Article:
This essay reads Edmund Spenser’s The Ruines of Time (1591)—an elegy for the Earls of Leicester and Warwick, Sir Philip Sidney, and Sir Francis Walsingham—as a “complaint against the times,” a form of writing known for its critique of contemporary social and political conditions. By representing the poem’s narrator as a solitary figure of mourning situated in a landscape of ruin, the poem articulates its central problem: that the contemporary moment, which is hostile toward the political commitments of the dead (particularly their interventionist Protestantism), renders difficult the poem’s main objective—to provide its subjects with a “second life.” In response to its historical situation, The Ruines of Time imagines a trans-temporal collectivity as the form in which that political project might live again within historical time—a “virtual” second life and collectivity for which the poem, as a complaint, acts as both placeholder and invocation.
Slater, Michael. “Spenser’s Poetics of ‘Transfixion’ in the Allegory of Chastity.” SEL Studies in English Literature 1500-1900 54.1 (2014): 41-58. Project Muse. Web.
Critics have frequently recognized the unsettling relation between allegory and violence in Spenser’s The Faerie Queene, perhaps especially in the Allegory of Chastity. Working within a critical trend that links this violence to rape, this paper nonetheless suggests we might shift our attention to a somewhat different trope—one that Spenser consistently employs at key moments of allegorical production. For Spenser, it is not just rape but “transfixion” more specifically that exposes the violence implicit in allegory. In the transfixions of Amoret and Malbecco the text reveals the gruesome site (and sight) of symbolic production in all its horror.
Ziegler, John R. “Irish Mantles, English Nationalism: Apparel and National Identity in Early Modern English and Irish Texts.” Journal for Early Modern Cultural Studies 13.1 (2013): 73-95. Project Muse. Web.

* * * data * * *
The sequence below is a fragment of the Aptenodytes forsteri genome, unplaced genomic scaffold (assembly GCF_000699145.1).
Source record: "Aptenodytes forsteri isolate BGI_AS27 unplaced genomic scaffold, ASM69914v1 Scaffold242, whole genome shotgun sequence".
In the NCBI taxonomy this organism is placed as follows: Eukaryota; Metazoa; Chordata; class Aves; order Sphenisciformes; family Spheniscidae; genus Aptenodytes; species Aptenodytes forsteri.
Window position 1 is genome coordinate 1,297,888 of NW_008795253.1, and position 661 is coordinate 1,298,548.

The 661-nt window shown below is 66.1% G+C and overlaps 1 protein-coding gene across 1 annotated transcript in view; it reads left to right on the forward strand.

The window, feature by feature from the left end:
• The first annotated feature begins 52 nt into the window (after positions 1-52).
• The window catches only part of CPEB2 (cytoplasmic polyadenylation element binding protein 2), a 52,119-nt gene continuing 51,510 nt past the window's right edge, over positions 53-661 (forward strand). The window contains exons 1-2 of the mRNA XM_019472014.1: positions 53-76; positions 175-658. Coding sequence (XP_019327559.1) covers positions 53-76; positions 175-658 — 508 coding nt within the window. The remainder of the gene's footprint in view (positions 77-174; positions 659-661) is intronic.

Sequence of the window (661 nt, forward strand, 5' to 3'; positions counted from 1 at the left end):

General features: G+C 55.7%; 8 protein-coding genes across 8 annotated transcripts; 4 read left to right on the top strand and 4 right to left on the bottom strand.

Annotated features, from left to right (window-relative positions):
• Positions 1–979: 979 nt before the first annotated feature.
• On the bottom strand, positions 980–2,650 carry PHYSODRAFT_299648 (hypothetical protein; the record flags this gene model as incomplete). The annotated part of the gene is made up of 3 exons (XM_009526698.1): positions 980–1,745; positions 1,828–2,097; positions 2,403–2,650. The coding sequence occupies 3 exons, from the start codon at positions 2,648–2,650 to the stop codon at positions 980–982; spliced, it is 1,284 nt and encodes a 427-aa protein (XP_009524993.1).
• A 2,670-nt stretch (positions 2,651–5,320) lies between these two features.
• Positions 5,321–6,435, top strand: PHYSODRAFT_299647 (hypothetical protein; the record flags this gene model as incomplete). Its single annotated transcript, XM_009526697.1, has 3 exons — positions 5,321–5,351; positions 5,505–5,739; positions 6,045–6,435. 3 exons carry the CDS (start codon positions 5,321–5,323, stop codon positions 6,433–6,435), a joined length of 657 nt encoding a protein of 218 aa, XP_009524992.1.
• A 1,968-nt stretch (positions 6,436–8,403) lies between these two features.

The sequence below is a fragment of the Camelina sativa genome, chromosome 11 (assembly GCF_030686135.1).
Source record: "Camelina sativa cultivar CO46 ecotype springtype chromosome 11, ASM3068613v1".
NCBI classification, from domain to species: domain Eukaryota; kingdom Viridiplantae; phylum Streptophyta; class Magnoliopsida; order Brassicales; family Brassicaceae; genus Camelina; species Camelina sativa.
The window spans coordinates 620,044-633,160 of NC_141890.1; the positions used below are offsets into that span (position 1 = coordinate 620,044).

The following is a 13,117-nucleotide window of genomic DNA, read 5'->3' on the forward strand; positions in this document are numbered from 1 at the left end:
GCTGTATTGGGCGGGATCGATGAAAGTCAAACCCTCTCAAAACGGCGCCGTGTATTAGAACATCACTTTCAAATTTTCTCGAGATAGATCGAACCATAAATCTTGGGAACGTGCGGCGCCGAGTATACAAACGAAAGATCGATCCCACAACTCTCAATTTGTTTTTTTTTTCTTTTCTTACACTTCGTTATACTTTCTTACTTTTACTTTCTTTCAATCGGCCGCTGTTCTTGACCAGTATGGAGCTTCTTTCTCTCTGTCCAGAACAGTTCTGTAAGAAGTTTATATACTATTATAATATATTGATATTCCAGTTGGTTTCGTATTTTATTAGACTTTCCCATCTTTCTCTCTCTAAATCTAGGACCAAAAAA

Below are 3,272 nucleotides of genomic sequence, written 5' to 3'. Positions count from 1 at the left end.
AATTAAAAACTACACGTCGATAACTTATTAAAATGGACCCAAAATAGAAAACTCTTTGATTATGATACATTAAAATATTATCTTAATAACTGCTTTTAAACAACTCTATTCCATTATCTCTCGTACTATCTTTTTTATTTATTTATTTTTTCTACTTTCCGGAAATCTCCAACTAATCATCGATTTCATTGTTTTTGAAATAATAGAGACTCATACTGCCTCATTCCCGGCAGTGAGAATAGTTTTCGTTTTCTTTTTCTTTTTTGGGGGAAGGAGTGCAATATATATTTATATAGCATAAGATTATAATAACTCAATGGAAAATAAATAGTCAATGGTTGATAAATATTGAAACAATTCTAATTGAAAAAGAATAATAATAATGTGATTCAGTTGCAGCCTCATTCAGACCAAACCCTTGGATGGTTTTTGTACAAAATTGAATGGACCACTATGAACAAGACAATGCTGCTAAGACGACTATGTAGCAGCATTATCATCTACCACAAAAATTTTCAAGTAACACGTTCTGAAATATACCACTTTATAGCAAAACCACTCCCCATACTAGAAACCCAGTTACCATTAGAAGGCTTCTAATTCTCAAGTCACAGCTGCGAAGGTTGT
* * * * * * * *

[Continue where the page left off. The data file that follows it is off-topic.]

The Irish mantle—a type of long, heavy woolen cloak—came under regular attack by writers and lawmakers in Tudor and Stuart England. This article examines how a range of early modern English texts used the Irish mantle to establish and regulate the boundaries of national identity. The Irish were problematically similar to the English; most significantly, they lacked the clear physical differences that distinguished other colonial subjects. For writers such as Barnabe Rich, Edmund Spenser, John Davies, and Ben Jonson, the mantle takes on the function of signifying an essential “Irishness” and differentiating it from “Englishness.” Relying on an easily changed garment to signal natural difference, however, rendered less stable the very distinctions in national identity that English writers attempted to create and maintain. Irish texts from the same period, including several of the Annála [Annals] and poems by Tadhg Dall Ó hUiginn and Dháibhidh Uí Bhruadair, offer competing images of Irish dress and often demonstrate a greater comfort with hybrid identities and less concern with the idea of an Irish nation. English discourse on the mantle could help to create and police an English identity only by simultaneously creating an Irish nation against which to define itself.